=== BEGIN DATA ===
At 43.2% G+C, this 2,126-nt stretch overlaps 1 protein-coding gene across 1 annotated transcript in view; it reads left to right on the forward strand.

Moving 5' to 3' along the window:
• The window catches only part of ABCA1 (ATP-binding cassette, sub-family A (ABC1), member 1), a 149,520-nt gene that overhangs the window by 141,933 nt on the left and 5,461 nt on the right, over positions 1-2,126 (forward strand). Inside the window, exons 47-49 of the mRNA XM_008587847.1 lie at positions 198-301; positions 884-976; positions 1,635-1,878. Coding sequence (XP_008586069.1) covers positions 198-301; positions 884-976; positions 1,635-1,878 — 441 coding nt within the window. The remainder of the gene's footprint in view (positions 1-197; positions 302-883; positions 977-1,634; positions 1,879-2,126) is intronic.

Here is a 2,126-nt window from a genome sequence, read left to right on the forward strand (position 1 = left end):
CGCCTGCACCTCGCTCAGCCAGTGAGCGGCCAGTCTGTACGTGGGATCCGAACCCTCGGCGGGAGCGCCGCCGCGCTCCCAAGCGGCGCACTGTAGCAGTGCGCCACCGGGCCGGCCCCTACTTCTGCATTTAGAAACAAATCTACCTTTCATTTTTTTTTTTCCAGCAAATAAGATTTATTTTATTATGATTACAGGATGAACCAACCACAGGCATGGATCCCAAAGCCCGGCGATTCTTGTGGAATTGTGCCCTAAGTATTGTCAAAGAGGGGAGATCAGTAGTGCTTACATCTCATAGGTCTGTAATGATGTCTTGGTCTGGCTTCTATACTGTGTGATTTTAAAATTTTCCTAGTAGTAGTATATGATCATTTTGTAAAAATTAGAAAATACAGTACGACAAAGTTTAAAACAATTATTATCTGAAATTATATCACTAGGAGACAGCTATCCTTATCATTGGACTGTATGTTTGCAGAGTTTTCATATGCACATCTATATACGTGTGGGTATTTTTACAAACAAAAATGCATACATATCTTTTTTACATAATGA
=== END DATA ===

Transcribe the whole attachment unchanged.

At 43.2% G+C, this 2,126-nt stretch overlaps 1 protein-coding gene across 1 annotated transcript in view; it reads left to right on the forward strand.

Moving 5' to 3' along the window:
• The window catches only part of ABCA1 (ATP-binding cassette, sub-family A (ABC1), member 1), a 149,520-nt gene that overhangs the window by 141,933 nt on the left and 5,461 nt on the right, over positions 1-2,126 (forward strand). Inside the window, exons 47-49 of the mRNA XM_008587847.1 lie at positions 198-301; positions 884-976; positions 1,635-1,878. Coding sequence (XP_008586069.1) covers positions 198-301; positions 884-976; positions 1,635-1,878 — 441 coding nt within the window. The remainder of the gene's footprint in view (positions 1-197; positions 302-883; positions 977-1,634; positions 1,879-2,126) is intronic.

Here is a 2,126-nt window from a genome sequence, read left to right on the forward strand (position 1 = left end):
CGCCTGCACCTCGCTCAGCCAGTGAGCGGCCAGTCTGTACGTGGGATCCGAACCCTCGGCGGGAGCGCCGCCGCGCTCCCAAGCGGCGCACTGTAGCAGTGCGCCACCGGGCCGGCCCCTACTTCTGCATTTAGAAACAAATCTACCTTTCATTTTTTTTTTTCCAGCAAATAAGATTTATTTTATTATGATTACAGGATGAACCAACCACAGGCATGGATCCCAAAGCCCGGCGATTCTTGTGGAATTGTGCCCTAAGTATTGTCAAAGAGGGGAGATCAGTAGTGCTTACATCTCATAGGTCTGTAATGATGTCTTGGTCTGGCTTCTATACTGTGTGATTTTAAAATTTTCCTAGTAGTAGTATATGATCATTTTGTAAAAATTAGAAAATACAGTACGACAAAGTTTAAAACAATTATTATCTGAAATTATATCACTAGGAGACAGCTATCCTTATCATTGGACTGTATGTTTGCAGAGTTTTCATATGCACATCTATATACGTGTGGGTATTTTTACAAACAAAAATGCATACATATCTTTTTTACATAATGA